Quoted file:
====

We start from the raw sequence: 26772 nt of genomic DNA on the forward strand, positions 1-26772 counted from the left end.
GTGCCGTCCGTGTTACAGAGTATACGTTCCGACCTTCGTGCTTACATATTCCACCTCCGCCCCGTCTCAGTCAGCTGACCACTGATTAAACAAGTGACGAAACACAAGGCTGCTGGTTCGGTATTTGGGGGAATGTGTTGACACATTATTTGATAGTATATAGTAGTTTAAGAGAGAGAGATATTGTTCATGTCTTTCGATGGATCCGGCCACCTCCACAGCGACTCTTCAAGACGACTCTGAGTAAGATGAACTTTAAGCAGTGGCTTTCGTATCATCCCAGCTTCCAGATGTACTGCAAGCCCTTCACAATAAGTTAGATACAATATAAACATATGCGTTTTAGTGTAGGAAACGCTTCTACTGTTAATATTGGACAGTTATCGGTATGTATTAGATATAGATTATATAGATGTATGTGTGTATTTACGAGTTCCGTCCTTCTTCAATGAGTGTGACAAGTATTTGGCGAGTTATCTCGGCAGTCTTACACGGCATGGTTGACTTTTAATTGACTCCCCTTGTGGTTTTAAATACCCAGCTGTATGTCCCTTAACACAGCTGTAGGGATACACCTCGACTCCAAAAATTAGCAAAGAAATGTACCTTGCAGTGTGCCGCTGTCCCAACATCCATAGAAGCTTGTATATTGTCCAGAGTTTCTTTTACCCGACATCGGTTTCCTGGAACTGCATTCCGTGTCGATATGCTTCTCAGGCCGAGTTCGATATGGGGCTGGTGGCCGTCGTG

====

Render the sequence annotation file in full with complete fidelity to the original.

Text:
We start from the raw sequence: 26772 nt of genomic DNA on the forward strand, positions 1-26772 counted from the left end.
GTGCCGTCCGTGTTACAGAGTATACGTTCCGACCTTCGTGCTTACATATTCCACCTCCGCCCCGTCTCAGTCAGCTGACCACTGATTAAACAAGTGACGAAACACAAGGCTGCTGGTTCGGTATTTGGGGGAATGTGTTGACACATTATTTGATAGTATATAGTAGTTTAAGAGAGAGAGATATTGTTCATGTCTTTCGATGGATCCGGCCACCTCCACAGCGACTCTTCAAGACGACTCTGAGTAAGATGAACTTTAAGCAGTGGCTTTCGTATCATCCCAGCTTCCAGATGTACTGCAAGCCCTTCACAATAAGTTAGATACAATATAAACATATGCGTTTTAGTGTAGGAAACGCTTCTACTGTTAATATTGGACAGTTATCGGTATGTATTAGATATAGATTATATAGATGTATGTGTGTATTTACGAGTTCCGTCCTTCTTCAATGAGTGTGACAAGTATTTGGCGAGTTATCTCGGCAGTCTTACACGGCATGGTTGACTTTTAATTGACTCCCCTTGTGGTTTTAAATACCCAGCTGTATGTCCCTTAACACAGCTGTAGGGATACACCTCGACTCCAAAAATTAGCAAAGAAATGTACCTTGCAGTGTGCCGCTGTCCCAACATCCATAGAAGCTTGTATATTGTCCAGAGTTTCTTTTACCCGACATCGGTTTCCTGGAACTGCATTCCGTGTCGATATGCTTCTCAGGCCGAGTTCGATATGGGGCTGGTGGCCGTCGTG